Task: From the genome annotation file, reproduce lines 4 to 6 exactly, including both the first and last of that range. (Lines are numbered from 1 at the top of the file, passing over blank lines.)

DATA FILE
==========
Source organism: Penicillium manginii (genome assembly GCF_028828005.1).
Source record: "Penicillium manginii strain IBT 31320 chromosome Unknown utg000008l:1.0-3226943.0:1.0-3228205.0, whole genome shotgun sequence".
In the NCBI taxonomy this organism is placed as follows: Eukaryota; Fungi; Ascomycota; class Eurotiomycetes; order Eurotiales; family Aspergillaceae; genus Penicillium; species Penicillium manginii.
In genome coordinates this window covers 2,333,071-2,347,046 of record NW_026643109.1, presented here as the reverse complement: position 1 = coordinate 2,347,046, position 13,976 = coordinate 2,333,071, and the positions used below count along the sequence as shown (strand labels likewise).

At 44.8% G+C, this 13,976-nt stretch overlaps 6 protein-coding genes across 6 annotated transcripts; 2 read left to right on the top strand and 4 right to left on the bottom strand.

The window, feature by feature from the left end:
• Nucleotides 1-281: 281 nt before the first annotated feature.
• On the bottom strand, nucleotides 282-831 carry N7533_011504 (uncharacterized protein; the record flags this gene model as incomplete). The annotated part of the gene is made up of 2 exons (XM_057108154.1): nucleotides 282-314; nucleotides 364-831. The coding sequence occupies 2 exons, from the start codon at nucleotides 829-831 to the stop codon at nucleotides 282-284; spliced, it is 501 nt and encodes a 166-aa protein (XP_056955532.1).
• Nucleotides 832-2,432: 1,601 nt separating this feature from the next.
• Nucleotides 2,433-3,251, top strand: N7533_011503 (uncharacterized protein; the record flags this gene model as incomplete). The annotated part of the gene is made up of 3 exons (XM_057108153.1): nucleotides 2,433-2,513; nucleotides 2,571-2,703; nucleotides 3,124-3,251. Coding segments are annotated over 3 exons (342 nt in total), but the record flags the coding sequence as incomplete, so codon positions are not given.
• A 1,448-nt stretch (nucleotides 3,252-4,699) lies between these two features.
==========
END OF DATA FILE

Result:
In genome coordinates this window covers 2,333,071-2,347,046 of record NW_026643109.1, presented here as the reverse complement: position 1 = coordinate 2,347,046, position 13,976 = coordinate 2,333,071, and the positions used below count along the sequence as shown (strand labels likewise).

At 44.8% G+C, this 13,976-nt stretch overlaps 6 protein-coding genes across 6 annotated transcripts; 2 read left to right on the top strand and 4 right to left on the bottom strand.

The window, feature by feature from the left end: